American Nursery & Landscape Association’s Bob Dolibois Offers His Take On The Future Of Floriculture

Bob Dolibois, ANLA Executive Vice President

Bob Dolibois, executive vice president of the American Nursery & Landscape Association (ANLA), is retiring in December after 21 years with the organization. He leaves a market that is significantly different than when he arrived — in some ways better off and in some ways more challenged. Both sides of the coin, he’s quick to explain, are due to outside forces as well as decisions we have made as business owners and as an industry.

Dolibois, one of the founding attendees of the GROW Summit, sat down with Greenhouse Grower to share his view — “the world according to Bob,” as he calls it — of the state of our industry. It was a wide-ranging interview in which we discussed his career, ANLA, his plans for the future and, most importantly, his perspective on where floriculture stands today and where it is headed.

It’s a story best told in his own words. So here is the future of floriculture, according to Bob Dolibois.

We’re the goldfish that jumped the bowl. We suddenly find ourselves in a market environment that is totally different from what we used to take for granted.

The biggest difference between now and when I started with ANLA is we’re 22 years further into a maturing industry.

The last 50 years of this industry have been driven by the marketplace created by Baby Boomers. From the construction of homes after World War II to the construction of schools and shopping malls and office parks.

Now that generation is tapering off. For the first time we are facing fewer people in the age [group] that’s the primary market for our products and services.

That, as much as anything, accounts for some of the struggles we’re going through right now. The lower retail customer counts. Less plant material moving. Lower home building numbers. These are directly attributable to demographics of the Gen X generation being millions of people fewer.

With the right business lessons applied and courage and risk taking on the part of our industry, we can become not only profitable again, but profitable beyond what we imagine.

The solution to a problem starts with defining the problem. For us, it is that the game has changed. We’re not going to go back. There is no rearview mirror.
The interest in gardening, the demand for our product — the things we have historically fallen back on and, in fact, take for granted in some cases — it’s a different ballgame now.

The value consumers placed on our product probably was never quite as significant as we thought, but we couldn’t see it.

We are going to have to reinvent our value proposition to our customers. I believe we can do that, with some concerted effort on the part of the industry to run its businesses as mature industry businesses. “Ma-and-Pa” business management is not going to be effective.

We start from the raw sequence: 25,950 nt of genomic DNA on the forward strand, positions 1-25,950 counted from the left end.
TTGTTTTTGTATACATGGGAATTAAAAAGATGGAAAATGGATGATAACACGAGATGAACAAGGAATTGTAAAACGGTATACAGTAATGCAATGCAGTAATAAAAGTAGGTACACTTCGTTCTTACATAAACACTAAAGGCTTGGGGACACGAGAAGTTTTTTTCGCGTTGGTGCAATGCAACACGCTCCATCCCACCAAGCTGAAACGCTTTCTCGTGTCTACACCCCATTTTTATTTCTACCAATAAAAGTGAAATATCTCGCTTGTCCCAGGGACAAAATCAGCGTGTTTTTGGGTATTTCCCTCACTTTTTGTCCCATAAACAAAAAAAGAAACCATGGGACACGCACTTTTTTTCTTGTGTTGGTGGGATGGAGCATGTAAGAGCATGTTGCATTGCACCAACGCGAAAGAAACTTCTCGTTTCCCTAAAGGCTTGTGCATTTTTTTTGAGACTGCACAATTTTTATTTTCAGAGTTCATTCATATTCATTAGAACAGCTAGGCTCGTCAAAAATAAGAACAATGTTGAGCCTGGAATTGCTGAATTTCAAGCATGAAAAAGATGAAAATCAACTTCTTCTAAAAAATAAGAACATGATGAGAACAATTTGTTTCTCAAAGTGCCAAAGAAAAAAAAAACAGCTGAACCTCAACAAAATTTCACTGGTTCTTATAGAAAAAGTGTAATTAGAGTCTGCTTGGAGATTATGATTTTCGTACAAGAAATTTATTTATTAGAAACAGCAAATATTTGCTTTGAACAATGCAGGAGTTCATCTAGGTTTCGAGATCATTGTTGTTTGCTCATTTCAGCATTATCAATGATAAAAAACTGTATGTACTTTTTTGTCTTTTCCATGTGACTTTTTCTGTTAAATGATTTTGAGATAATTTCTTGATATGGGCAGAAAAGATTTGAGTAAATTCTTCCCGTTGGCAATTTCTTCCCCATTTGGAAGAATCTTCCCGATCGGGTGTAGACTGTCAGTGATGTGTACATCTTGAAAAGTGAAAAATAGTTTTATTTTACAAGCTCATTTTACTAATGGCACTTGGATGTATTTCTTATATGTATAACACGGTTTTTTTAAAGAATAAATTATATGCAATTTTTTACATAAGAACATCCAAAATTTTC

ANLA has been a source of both networking and educating owners and senior management in this industry as to the business of business. Education like the Management Clinic, the tours and Garden Center University have been focused on helping people run their businesses more capably. It’s been much imitated but ANLA modeled that kind of professional development through the years. I’m very proud of that.
ANLA has a long-standing reputation as a sector of American agriculture and small business that shoots straight when it comes to legislative or regulatory activity. We are nonpartisan. We focus on the issues that truly matter to our members and the industry’s businesses. I think it has positioned us as the most visible advocates for immigration and seasonal worker reform for guest workers and use of seasonal workers.
Another thing we can look back on is a diligent commitment to securing our industry’s reputation for wanting to do the right thing in transporting healthy plant material. When there have been problems like impatiens downy mildew or boxwood blight or other diseases in the past, we have, alongside SAF (the Society Of American Florists), supported quarantines where necessary and worked to prevent quarantines that have been more market-driven than science-driven. Supporting good science. I think we have been on the right side of all of those issues.

We need to step out of the history of how things have been — the thinking that we will cut our way to prosperity again if we do more and do it more cheaply by cutting back on inputs and capital investments and what we pay our people. You can’t cut your way to prosperity. I think there’s still some of that going on.

The marketplace has changed. On the front end of this downturn, there were some people — not just a few in the industry — who said, “We’ve been through this before.” You find out in year two, year three and year four that it ain’t the way it was. This isn’t just part of the business cycle.

This is a tectonic plate that has moved. The number of consumers, the interest of consumers in our products — even at the price points we’re charging — is not sustainable. Certainly not at the price points we’re charging.